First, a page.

Some things break
How old were you when you first learned that things break? I was twenty-nine.
Of course I’d broken things before, like the glass rabbit figurine my grandma gave me. Or my ipod. A casserole dish. And I’d seen other people breaks things, like their arm. A car. A church.
But I was twenty-nine when I first learned that unbreakable things can break. The things we were taught to hold together at all costs, ‘til death do us part. It was as if there was some metaphorical glue that Christian couples were given as a wedding present. It would hold them together. The ones who didn’t believe in divorce. The ones who were actually committed and hadn’t left a back door open to escape if things got rough.
I didn’t realize that divorce was something that could happen to a person. That it isn’t always the result of “throwing in the towel” or “giving up.” Sometimes, it is about trusting God with the pain of the unknown. The trauma of forsakenness. It is refusing to bar the door or start a war, but signing the papers instead.
For others, it is about escaping abuse and taking the kids with you. Doing what you never dreamed possible, because sin has broken things. Because walls are crumbling around you and you have to get out before the house caves in.
But people told to get on my knees and beg. To put on my prettiest dress and apologize for things I hadn’t done. I was told to downplay my faith. Because although we accept that we live in a fallen, sinful world, it appears there are some things we won’t accept. Like the fact that divorce happens, even to faithful Christians.
“There has to be another way…” isn’t always loving. Isn’t always kind. Isn’t always true. I saw a crack in the windshield. Saw it start to spread, and knew that it might shatter promises I had made, and that there was nothing I could do in good faith to stop it. And I had to lean into God like I never had before.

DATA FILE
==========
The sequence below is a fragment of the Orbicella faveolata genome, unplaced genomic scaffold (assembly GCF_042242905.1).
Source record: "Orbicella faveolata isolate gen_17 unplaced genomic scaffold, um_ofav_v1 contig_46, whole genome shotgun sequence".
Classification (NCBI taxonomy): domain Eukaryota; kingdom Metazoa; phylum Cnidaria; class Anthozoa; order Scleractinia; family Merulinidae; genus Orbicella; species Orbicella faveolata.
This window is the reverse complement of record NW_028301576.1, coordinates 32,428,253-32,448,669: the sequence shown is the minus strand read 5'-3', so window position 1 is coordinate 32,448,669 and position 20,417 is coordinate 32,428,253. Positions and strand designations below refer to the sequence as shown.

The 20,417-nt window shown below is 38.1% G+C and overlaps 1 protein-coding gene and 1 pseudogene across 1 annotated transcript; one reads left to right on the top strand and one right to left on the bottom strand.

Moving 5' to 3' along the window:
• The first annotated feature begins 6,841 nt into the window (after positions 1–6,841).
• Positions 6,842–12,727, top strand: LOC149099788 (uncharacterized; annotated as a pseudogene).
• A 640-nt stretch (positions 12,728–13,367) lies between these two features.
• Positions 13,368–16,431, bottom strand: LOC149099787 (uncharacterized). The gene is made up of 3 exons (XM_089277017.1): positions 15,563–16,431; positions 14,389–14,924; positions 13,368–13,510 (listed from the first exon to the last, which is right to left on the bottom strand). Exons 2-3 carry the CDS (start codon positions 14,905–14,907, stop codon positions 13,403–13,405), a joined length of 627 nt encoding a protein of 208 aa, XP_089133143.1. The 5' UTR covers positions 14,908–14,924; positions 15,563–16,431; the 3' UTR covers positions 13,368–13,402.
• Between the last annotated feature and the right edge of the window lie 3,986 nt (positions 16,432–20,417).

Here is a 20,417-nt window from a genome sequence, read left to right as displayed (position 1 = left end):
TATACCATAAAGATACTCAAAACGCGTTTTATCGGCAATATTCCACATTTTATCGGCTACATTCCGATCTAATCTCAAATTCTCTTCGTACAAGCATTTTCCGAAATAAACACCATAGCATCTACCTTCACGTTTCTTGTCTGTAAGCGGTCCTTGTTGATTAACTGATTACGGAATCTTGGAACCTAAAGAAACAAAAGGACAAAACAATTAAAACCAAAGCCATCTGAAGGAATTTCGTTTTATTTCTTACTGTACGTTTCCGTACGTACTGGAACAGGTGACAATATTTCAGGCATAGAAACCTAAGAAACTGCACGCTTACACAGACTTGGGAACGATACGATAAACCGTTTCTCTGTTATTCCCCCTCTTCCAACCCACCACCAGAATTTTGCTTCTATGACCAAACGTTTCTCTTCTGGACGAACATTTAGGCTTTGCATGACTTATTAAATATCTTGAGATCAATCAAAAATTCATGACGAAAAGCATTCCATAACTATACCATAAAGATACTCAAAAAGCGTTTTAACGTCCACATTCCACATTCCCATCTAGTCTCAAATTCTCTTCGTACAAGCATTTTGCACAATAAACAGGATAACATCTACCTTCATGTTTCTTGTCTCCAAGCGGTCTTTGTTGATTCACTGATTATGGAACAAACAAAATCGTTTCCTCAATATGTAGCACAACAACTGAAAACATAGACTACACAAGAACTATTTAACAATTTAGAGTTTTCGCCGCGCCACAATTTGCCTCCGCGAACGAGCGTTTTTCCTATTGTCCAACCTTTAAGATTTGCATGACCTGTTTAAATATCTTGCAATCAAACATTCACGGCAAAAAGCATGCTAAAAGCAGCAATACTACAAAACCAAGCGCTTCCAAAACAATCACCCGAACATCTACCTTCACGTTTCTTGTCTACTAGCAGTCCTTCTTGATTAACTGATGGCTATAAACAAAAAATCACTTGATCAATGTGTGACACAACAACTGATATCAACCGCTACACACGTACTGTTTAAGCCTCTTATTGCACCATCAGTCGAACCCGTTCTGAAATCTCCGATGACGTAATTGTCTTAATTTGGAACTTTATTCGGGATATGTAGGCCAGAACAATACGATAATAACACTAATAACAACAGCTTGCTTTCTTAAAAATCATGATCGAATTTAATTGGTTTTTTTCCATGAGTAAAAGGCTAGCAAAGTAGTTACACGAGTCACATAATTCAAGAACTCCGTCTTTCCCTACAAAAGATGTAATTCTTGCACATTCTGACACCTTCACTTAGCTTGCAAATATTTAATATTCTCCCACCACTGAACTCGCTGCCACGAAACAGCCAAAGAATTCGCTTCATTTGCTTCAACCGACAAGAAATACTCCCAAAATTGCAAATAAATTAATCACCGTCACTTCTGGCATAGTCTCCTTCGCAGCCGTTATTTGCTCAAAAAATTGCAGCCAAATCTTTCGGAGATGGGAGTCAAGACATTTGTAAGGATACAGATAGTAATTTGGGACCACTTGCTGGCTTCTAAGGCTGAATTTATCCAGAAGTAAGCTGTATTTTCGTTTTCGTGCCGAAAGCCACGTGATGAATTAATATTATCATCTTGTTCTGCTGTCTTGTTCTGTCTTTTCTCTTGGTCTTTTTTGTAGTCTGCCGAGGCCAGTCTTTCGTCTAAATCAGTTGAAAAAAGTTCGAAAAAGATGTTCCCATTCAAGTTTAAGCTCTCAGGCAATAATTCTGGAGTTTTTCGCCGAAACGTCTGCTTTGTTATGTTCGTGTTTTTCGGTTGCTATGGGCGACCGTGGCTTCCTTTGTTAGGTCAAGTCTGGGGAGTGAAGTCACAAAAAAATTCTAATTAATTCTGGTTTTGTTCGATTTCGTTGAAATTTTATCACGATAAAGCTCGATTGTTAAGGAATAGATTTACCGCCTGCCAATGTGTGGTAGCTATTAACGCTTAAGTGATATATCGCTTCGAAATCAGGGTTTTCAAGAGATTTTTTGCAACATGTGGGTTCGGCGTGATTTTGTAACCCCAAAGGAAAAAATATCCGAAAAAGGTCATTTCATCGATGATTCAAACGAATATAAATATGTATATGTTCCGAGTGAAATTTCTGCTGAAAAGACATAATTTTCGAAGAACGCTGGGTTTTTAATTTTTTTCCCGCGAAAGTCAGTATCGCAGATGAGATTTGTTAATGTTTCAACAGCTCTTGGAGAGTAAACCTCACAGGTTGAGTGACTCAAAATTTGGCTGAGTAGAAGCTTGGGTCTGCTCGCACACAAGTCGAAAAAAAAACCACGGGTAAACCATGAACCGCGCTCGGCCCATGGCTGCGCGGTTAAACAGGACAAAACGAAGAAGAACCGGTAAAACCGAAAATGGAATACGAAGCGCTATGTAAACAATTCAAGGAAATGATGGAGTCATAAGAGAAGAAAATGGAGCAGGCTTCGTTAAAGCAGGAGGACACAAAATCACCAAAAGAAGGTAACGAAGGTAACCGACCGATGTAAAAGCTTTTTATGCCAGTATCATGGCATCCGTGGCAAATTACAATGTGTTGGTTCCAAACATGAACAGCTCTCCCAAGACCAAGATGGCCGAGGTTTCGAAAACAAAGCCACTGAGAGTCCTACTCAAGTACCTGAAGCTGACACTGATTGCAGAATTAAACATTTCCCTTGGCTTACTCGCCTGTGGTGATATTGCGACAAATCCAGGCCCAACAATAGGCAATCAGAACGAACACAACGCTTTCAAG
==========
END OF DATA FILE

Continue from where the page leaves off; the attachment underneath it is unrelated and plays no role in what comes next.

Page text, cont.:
It’s a strange feeling, to have so little control. To watch promises you made break apart. As Christians, we rightly talk about ideals. About the biblical standard. The righteous way. And I don’t regret believing that marriage is a lifelong covenant. I don’t regret promising that. Hoping for that. I still believe what the Bible says about marriage is true and right and good. But I also know that promises can break, even when you are holding them tight.
You are not alone, beloved. I know that so many things have slipped from your hands that it begins to feel like life full of slippery covenants and broken plans. Like there is nothing steady or true. But you, most precious to God, are secure in the hands of the Almighty. For Jesus said: “I give them eternal life, and they will never perish, and no one will snatch them out of my hand.” (John 10:28)
This is steady. This is true. Some promises don’t break.
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